Arizona State University researchers Joshua LaBaer and Nathan Newman have been named Fellows of the National Academy of Inventors, the organization announced today.
Election to NAI Fellow status is the highest professional accolade bestowed solely to academic inventors who have demonstrated a prolific spirit of innovation in creating or facilitating outstanding inventions that have made a tangible impact on the quality of life, economic development and welfare of society.
“With this honor, Josh LaBaer and Nate Newman join the prestigious ranks of nearly 1,000 academic inventors worldwide who are recognized for scientific contributions that are having a significant impact on the world around us,” said Sethuraman Panchanathan, executive vice president of ASU Knowledge Enterprise Development and chief research and innovation officer at ASU.
“Josh’s work in helping us understand biomarkers – the “fingerprints” of disease – will lead to more effective medical diagnostics and treatments. And Nate’s work in nanoscience and the discovery of new materials is improving the effectiveness of microwave electronic systems,” said Panchanathan. “Both are leaders in their respective fields, creating jobs and inspiring scientists all over the world to pursue new ideas and solutions to some of the world’s most pressing problems.”
Cancer fighter takes discoveries from bench to bedside
LaBaer is the executive director of ASU’s Biodesign Institute and director of the Biodesign Virginia G. Piper Center for Personalized Diagnostics, where nearly 180 biologists, chemists, statisticians, toxicologists, engineers and others are working to identify new ways to diagnose disease earlier and more precisely to save and improve lives. In addition to his work as a biomedical researcher, LaBaer is a medical oncologist. At ASU he holds the Virginia G. Piper Chair of Personalized Medicine and the Dalton Endowed Chair of Cancer Research. LaBaer is also an adjunct professor at Mayo Clinic’s College of Medicine.
“We scientists and researchers have a privileged position in society – the opportunity to stand at the edge of knowledge and look forward to the future,” said LaBaer. “The greatest reward comes when we can use that knowledge to improve the state of humanity. I hope this recognition from NAI inspires others to do the same.”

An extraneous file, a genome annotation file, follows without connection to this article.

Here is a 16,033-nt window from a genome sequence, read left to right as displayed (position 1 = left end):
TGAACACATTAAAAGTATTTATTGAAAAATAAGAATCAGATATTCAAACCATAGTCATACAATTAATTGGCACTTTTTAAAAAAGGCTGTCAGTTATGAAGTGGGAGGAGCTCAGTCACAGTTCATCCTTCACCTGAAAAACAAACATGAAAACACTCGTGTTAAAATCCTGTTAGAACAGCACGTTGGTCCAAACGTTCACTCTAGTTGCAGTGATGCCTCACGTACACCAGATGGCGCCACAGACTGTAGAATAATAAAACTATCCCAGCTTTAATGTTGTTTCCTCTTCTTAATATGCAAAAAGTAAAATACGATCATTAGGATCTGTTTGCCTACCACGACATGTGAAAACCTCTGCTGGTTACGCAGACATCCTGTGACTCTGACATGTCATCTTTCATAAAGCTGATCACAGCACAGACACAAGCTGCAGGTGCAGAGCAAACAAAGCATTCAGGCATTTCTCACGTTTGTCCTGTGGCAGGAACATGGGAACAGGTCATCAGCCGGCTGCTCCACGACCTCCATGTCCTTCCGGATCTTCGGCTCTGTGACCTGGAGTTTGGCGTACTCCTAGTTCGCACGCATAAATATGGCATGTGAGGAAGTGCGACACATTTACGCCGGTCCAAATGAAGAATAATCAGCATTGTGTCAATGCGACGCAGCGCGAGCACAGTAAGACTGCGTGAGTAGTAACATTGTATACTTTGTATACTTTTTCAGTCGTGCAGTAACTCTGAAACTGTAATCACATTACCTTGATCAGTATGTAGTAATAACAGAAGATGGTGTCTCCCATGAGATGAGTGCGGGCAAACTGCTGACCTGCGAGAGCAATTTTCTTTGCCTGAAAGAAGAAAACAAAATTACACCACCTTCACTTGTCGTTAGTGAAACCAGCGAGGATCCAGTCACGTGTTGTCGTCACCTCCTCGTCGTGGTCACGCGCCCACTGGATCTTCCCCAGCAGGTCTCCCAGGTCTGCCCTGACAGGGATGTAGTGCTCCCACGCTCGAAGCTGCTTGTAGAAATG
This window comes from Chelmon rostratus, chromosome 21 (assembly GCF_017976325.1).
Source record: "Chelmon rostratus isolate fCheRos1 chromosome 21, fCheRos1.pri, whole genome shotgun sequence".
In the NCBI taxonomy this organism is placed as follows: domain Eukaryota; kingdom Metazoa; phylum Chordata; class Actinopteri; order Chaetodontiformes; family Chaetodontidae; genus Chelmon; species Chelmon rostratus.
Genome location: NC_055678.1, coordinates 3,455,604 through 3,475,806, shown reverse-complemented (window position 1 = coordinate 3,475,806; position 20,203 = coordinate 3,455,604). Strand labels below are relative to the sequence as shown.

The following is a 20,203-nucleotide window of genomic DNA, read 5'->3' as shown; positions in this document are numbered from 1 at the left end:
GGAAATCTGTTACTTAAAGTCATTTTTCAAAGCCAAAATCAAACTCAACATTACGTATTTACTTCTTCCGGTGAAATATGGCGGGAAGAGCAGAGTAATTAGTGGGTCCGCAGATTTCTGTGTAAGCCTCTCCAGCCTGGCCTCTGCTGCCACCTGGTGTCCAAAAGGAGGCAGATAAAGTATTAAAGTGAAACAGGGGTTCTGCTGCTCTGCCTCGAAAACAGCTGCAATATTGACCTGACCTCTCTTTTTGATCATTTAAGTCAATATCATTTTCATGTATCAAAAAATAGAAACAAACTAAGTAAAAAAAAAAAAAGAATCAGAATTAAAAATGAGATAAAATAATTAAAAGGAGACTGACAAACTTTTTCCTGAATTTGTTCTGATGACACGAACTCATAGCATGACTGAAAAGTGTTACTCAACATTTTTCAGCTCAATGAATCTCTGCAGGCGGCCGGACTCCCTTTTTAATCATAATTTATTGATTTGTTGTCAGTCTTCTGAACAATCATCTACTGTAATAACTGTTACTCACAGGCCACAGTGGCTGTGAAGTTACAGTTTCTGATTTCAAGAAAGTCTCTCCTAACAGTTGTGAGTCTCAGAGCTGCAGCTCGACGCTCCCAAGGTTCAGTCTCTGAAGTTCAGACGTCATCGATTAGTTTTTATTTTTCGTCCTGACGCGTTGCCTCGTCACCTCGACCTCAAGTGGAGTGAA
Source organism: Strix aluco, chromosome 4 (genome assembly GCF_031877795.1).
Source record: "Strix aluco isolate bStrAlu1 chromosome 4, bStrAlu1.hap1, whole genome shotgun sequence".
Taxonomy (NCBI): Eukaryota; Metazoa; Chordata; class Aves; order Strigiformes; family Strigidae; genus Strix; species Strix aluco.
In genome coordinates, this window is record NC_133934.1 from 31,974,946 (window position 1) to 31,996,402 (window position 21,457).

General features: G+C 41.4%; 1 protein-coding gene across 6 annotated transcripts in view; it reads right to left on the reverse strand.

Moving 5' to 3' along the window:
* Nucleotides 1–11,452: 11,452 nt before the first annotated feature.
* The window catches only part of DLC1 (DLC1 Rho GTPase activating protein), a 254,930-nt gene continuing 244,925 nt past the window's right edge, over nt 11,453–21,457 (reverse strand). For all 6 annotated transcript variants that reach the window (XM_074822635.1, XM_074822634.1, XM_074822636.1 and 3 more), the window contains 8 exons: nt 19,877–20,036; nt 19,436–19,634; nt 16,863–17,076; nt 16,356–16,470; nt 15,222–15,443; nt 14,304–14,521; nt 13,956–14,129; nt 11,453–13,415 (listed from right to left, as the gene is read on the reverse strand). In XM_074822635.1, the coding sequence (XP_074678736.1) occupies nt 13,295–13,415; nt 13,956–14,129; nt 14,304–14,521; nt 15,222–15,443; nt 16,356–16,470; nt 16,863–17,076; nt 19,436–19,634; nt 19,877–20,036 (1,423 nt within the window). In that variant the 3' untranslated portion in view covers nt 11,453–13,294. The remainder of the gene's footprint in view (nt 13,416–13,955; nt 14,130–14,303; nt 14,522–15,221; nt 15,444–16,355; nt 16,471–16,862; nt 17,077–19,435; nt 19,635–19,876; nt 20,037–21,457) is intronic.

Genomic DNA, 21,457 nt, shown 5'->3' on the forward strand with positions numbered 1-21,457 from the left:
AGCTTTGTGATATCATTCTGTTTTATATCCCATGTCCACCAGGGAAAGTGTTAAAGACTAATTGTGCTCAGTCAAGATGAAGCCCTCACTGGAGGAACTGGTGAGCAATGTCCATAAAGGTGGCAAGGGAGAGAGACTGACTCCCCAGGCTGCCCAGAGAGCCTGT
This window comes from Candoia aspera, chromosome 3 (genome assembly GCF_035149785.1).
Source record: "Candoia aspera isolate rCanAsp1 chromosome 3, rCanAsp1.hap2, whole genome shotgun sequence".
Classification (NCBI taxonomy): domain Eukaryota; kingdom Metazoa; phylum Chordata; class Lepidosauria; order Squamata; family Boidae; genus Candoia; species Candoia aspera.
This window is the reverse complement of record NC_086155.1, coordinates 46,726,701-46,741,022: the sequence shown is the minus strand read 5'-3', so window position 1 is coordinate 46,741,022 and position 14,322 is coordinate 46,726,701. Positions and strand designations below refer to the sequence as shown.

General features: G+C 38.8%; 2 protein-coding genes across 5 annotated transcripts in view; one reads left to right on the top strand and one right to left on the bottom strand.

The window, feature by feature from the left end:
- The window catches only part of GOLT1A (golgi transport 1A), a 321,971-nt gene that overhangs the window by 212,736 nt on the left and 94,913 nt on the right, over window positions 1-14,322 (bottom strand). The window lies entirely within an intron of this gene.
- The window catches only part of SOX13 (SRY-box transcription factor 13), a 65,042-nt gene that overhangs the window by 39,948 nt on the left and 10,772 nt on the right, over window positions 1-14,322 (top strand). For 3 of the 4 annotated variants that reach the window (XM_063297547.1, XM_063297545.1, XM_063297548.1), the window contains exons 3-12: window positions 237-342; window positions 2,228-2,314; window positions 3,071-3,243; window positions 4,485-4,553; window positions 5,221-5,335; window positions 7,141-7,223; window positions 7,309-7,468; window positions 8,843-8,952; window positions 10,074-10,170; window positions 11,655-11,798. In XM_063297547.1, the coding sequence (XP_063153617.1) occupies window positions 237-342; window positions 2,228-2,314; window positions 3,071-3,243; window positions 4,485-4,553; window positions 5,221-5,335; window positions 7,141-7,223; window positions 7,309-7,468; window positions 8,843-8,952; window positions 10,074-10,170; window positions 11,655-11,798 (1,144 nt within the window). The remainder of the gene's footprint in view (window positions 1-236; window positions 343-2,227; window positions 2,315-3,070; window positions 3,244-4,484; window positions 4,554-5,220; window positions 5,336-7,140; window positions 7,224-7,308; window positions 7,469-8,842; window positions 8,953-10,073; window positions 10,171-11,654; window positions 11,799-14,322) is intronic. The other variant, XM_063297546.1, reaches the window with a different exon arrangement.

LaBaer is considered one of the nation’s foremost investigators in the advancement of personalized medicine. He is a pioneer in the field of using blood-based autoantibodies as potential indicators of disease status both in cancers and autoimmune diseases. His discoveries of novel biomarkers provide early warning diagnostics for those at risk of major illnesses, including cancer and diabetes. He holds eight U.S. patents that have been licensed to five companies. A new blood-based diagnostic for breast cancer (Videssa Breast) is one example of the impact of his work.
NAI Fellows are noted for making an impact on society. With LaBaer’s discoveries, women with unclear mammography results now can get a blood test rather than an invasive biopsy to accurately identify early-stage breast cancer. Each year, approximately 182,000 American women are diagnosed with breast cancer and 40,000 patients die from the disease. Current screening methods miss about 25 percent of cases, and four of five findings are false positives.
To accelerate discoveries the world over, LaBaer created DNASU, an open-source plasmid repository to accelerate the discovery of biomarkers and drug targets. DNASU distributes about 300,000 plasmids that encode thousands of human and pathogen genes to researchers all over the world.
Solid state researcher invents for impact
Newman serves as the Lamonte H. Lawrence Professor of Solid State Science in ASU’s Ira A. Fulton Schools of Engineering. His research focuses on the growth, characterization and modeling of novel solid state materials for microwave, photonic and high-speed applications.
“I’m honored to be recognized as an NAI Fellow for the diversity of my inventions and their impact on individuals’ lives outside of the academic world,” said Newman. “It’s truly a privilege to make ASU proud with this substantial distinction.”
During the course of a prolific career, Newman has been granted 13 U.S. patents for a wide range of applications, from high-powered electronics and ultra-low-power computing to direct energy generation from a nuclear source.